Appellants rely on the case of Hill v. Davis ( 64 Okla. 250). Testatrix in that case was a Creek Indian and her declarations in reference to the publication of the will were interpreted to the witnesses by one who could understand the Creek language as well as English. The court held that that was not a sufficient publication to the witnesses who could not understand the Creek language. But that case was decided under the Oklahoma statute, and while our statute, though differing in language, may mean the same thing as to the publication of the will to the attesting witnesses, in view of the facts and circumstances surrounding the execution of the will in question, we are not inclined to follow that decision.

In determining whether or not the will had been duly executed, the surrogate was not confined to the spoken word of the witnesses. He had a right to look to the surrounding circumstances and to the substance of the transaction, and from it all say whether or not the will had been duly executed. In Matter of Hunt ( 110 N.Y. 278) it is said: "The statute has surrounded the execution of wills with certain formalities, in order to prevent imposition, undue influence and fraud; but it is well settled by authority that a substantial compliance with the statute is always sufficient."

The witnesses in that case were unable to recall what took place when the will was executed, but the court said: "We think that it is a sufficient compliance with the statutory requirements if, in some way or mode, the testator indicates that the instrument the witnesses are requested to subscribe as such, is intended and understood by him to be his executed will. * * * If the paper was signed in the presence of the witnesses, that act was a sufficient compliance with the statute as to acknowledgment of the subscription."

In Matter of Menge ( 13 Misc. Rep. 553) one of the subscribing witnesses denied that the usual formalities were observed. The person who drew the will did all the talking between testatrix and the witnesses, and one of the witnesses testified that they signed the instrument before testatrix signed, and that at no time was the word "will" mentioned, and that there was nothing said or done to indicate that the instrument was declared by testatrix to be her will or that she requested them to sign any will as witnesses. Still the court said: "The communication made by the testatrix through Wright to the witnesses was a valid publication and a proper request. It was made known to them that the instrument was her will, and that they should sign the same as the attesting witnesses. This constituted the observance of the requisite legal formalities."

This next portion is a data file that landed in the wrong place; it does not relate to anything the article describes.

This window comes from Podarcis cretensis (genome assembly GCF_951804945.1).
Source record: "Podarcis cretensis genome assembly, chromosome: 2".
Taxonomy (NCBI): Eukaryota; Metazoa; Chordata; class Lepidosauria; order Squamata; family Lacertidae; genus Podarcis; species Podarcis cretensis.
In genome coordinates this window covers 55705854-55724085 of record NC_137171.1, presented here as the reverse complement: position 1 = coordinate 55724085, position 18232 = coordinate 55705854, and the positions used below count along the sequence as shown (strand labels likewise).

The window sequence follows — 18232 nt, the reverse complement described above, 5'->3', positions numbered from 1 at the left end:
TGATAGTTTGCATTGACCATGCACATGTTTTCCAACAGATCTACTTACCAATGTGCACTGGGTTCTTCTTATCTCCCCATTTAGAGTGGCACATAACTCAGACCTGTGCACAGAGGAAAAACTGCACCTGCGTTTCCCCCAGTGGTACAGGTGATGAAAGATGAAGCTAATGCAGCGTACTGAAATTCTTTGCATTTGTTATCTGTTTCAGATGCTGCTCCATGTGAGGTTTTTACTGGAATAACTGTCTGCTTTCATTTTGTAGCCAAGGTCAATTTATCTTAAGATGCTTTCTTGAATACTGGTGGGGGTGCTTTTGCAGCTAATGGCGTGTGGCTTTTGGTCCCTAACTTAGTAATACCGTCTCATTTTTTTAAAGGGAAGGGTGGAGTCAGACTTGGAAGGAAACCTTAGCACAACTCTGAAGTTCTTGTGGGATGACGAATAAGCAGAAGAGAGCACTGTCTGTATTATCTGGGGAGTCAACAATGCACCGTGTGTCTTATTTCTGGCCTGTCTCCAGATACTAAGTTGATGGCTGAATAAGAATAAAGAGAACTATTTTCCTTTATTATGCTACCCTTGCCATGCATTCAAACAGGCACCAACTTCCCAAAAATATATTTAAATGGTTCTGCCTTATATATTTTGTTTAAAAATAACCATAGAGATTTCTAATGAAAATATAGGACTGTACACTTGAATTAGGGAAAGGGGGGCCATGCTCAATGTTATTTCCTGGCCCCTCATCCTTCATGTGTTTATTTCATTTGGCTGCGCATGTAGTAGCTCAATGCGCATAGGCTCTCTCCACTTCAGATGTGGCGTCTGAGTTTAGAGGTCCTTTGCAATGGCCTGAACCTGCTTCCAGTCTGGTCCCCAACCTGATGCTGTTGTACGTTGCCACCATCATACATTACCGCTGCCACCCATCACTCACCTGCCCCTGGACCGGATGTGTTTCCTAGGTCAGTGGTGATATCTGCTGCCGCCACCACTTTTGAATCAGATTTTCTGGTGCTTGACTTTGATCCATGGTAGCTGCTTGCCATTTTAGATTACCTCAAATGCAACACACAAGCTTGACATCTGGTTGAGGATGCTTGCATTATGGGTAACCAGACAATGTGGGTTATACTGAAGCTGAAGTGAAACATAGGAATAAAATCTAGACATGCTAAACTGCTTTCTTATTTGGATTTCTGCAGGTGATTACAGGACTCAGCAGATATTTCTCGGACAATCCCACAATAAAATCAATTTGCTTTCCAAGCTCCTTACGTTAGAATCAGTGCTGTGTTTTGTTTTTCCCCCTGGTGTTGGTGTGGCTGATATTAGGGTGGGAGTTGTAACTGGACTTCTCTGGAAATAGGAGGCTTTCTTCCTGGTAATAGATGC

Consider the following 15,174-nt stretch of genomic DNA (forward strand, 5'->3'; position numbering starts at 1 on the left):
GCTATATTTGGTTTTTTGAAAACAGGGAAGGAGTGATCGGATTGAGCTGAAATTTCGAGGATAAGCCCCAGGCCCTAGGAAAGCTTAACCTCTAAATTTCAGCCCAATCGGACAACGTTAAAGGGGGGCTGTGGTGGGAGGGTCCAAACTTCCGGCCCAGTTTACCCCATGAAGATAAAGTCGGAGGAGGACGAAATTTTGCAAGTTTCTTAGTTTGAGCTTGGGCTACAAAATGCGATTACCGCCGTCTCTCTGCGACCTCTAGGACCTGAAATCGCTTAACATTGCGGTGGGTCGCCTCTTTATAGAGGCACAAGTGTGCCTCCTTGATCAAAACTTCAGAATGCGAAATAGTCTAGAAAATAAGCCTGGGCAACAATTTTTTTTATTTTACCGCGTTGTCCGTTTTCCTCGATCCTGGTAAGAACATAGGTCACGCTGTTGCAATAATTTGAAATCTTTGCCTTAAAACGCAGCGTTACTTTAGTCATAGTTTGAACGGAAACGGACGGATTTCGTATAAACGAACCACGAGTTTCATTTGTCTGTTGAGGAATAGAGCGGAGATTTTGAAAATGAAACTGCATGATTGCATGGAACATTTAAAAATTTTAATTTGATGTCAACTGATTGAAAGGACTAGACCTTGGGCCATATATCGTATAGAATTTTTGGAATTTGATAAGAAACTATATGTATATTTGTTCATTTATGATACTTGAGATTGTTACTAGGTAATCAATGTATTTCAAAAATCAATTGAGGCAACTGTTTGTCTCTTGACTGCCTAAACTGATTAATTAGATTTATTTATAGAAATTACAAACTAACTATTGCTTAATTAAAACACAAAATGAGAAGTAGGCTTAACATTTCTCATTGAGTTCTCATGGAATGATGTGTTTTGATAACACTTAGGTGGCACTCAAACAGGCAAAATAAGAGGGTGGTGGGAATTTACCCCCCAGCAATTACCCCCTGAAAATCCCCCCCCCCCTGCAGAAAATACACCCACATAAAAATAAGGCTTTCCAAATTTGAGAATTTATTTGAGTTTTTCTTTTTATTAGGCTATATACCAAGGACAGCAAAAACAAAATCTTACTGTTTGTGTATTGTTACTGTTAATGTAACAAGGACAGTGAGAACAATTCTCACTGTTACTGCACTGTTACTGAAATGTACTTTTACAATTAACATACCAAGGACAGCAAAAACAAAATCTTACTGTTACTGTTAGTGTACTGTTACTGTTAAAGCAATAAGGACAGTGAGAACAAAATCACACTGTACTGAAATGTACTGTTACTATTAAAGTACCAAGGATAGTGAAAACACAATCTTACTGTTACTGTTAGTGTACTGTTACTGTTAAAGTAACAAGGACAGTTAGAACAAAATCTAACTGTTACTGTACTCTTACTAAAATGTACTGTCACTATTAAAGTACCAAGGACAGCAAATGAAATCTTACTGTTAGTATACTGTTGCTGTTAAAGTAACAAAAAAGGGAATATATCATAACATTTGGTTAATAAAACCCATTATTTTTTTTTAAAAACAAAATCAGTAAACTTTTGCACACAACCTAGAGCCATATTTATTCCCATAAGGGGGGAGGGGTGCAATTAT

In Lane v. Lane ( 95 N.Y. 494) the testator had not declared in terms to the witnesses that the instrument was his will and it was there held that the necessary publication might be discovered by circumstances as well as words, and inferred from the conduct and acts of the testator and that of the attesting witnesses in his presence. The court further said: "They [the witnesses] were present and together during both events of executing and attesting the will, and the conduct of the testator upon that occasion amounted to a declaration that the instrument was his will and testament."

In Peck v. Cary ( 27 N.Y. 9) the draftsman of the will in the presence of the testator requested the witnesses to sign and they signed it and it was held to have been done at the request of the testator. DENIO, Ch. J., said: "The object of the statute is that an officious signing by the witnesses, without any privity with the testator, should not be recognized as sufficient. Here, the agency of Morgan [the draftsman] being established and known, the understanding of the witnesses that they came forward and signed because the testator desired them to do so, and the understanding of the testator that they came and signed at his instance was perfect, and the privity which was the purpose of the statute was secured."